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The morning after the hills were (a)live.

The Sound of Music - Season 2013Last night NBC brought us a live, theatrical event – by their own description, the first of its kind in over 50 years – a broadcast of (more or less) the stage version of The Sound of Music.  

This morning, my Facebook and Twitter feeds closely resemble a warzone – a warzone full of opinions, many of which are opinions about opinions.  Plenty of strains of “how dare you criticize this, it provided work for hundreds of people and exposed millions to our artform” have been greeted with passionate chants of “how dare you criticize me for speaking my mind” – and, you know, everything in between.  As with anything on the internet, a bit of rational objectivity can go a long, long way.

Should artists Tweet about other artists?  Should anyone Tweet while watching a piece of art?  Is our culture moving to a place where the majority of its denizens will no longer take risks – they will merely comment on the few who actually do put themselves on the proverbial line?  These are the big questions that many people are pondering this morning – and I think it’s an exciting discussion to have.

At the end of the day, “there’s no wrong way to eat a Reese’s…”  Discussion is healthy, and frankly – how incredibly wonderful it is that people, young/old/near/far, were able to share a common experience, and talk about it.  As for the broadcast itself, I’m not a critic and don’t have much interest in dissecting what worked or didn’t work, but I did notice a few things worth mentioning.   

Broadway regular Bret Shuford raised a wise point:


Of course, the 1965 film did not have an audience – but it was also a film, employing authentic scenic elements, mountains, lighting, and on and on and on.  Would it have made a difference to add a studio audience to the broadcast?  It certainly would have been a different experience for us – though I’m not sure that it would have been better or worse.  Instead of semi-snarky tweets about the broadcast feeling like a soap opera (I’m guilty of one of those, for the record), we would probably have been greeted with semi-snarky tweets about it feeling like The Cosby Show – or wondering if Fonzie would be getting more entrance applause than the Mother Abbess.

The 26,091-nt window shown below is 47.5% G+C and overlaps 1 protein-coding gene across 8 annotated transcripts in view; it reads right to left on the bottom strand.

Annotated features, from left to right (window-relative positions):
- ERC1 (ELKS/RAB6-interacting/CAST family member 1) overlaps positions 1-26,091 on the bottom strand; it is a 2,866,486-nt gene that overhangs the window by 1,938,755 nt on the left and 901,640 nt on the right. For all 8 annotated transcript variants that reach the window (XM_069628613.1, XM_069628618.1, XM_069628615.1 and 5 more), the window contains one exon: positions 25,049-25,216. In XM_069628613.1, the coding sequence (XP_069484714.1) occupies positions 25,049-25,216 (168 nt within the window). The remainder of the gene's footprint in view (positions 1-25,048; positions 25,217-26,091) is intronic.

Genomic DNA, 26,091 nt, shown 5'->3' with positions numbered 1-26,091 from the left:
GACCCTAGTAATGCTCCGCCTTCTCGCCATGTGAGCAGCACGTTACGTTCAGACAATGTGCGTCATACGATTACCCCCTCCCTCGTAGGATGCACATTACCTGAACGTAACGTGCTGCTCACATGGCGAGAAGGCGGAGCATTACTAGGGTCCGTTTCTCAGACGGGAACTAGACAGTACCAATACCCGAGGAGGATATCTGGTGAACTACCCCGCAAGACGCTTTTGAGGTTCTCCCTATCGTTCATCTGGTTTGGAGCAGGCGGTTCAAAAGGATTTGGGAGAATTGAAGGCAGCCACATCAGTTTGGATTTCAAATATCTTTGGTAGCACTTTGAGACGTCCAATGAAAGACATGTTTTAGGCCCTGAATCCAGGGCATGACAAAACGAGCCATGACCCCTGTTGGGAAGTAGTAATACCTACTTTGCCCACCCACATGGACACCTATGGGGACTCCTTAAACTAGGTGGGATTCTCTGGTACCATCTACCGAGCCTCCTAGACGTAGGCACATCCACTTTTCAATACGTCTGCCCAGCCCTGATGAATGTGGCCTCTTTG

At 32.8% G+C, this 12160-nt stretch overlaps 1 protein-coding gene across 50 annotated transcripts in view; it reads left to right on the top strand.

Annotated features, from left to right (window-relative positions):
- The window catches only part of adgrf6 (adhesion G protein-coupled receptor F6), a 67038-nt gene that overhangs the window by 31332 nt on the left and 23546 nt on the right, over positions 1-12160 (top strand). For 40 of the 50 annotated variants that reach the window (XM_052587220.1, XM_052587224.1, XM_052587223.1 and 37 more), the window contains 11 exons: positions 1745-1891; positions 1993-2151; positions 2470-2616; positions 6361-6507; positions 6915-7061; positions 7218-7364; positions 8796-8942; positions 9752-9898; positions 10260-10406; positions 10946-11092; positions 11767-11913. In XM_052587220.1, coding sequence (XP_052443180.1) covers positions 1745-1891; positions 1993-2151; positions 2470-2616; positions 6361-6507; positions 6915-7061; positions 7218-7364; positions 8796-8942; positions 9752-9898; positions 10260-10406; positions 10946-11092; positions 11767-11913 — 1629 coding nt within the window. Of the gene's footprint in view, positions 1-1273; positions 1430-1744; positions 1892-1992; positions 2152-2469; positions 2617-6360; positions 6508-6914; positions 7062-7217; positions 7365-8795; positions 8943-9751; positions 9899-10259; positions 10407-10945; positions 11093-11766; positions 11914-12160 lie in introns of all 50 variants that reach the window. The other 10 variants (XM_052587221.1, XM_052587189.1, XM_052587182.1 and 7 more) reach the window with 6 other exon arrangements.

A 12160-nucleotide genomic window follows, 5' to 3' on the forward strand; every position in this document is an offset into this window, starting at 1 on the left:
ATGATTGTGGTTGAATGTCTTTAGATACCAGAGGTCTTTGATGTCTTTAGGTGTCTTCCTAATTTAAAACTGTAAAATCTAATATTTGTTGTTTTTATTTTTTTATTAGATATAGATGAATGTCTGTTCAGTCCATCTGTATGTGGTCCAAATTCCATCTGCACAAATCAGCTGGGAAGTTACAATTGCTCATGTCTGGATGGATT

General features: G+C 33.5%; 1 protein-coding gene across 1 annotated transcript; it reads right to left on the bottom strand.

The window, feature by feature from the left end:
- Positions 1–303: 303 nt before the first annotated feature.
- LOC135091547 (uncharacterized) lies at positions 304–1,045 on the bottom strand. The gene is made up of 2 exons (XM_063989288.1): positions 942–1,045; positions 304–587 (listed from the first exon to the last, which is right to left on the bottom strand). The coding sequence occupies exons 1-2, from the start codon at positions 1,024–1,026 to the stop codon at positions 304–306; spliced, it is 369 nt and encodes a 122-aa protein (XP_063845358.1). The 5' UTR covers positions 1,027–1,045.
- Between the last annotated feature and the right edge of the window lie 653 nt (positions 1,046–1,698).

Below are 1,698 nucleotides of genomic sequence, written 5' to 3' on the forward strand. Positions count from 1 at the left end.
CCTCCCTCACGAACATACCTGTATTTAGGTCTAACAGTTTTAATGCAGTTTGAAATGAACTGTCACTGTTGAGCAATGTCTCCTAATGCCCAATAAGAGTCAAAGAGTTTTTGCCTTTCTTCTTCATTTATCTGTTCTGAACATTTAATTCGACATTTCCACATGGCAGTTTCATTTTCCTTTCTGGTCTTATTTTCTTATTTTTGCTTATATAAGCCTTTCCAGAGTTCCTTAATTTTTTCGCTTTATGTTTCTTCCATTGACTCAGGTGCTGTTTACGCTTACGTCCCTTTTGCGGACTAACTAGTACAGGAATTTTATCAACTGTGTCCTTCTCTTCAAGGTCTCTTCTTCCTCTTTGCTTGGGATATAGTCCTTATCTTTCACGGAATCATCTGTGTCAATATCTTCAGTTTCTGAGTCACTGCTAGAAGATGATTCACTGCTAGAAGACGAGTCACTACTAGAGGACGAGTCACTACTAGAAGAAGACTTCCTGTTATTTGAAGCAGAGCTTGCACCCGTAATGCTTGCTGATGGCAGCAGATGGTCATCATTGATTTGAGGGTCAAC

Slam dunks are rare in the arts; universal acclaim is non-existent.  The difficulty here is that its source material (or at least the original film version thereof) is as close to being universally beloved as anything I can think of (though, even it has its detractors) – so,  when you stop and reflect upon it, it’s easy to be struck by what a courageous and risky decision this entire prospect was from the outset.  But – just because something’s risky and/or employing people, doesn’t mean that we have to adore it.  What prompted me to write down these musings is the question for which I do not claim to know the answer: is it possible to be supportive and snarky at the same time?

I have been a casting director in NYC for the last 11 years.  I have worked on brilliant shows.  I have worked on lousy shows.  I have worked on brilliant shows that some people felt were lousy, and also the reverse.  I have worked with and know most of the people who were involved in last evening’s broadcast – some of them are good friends – and, as it is for me, their participation in any show/broadcast/movie/tour or other job is just that – a job (and, by its very nature, a pursuit in which I want to support them.)  Sometimes we get lucky and a job is immensely fulfilling on both artistic and financial levels – sometimes on neither.  But let us not be terrified by the notion that, if we speak critically about anything that is produced, then nothing else will be produced.  Did I have quibbles and/or massive issues with last night’s broadcast?  Yes.  Were there also things about it that I absolutely loved – things that I never would have had the creativity to think of myself – things that moved me and made me feel wonderful?  Yes.  And I would hate to think that any of the artists involved would be discouraged to continue creating because of a social media punchline. So where do we draw the line?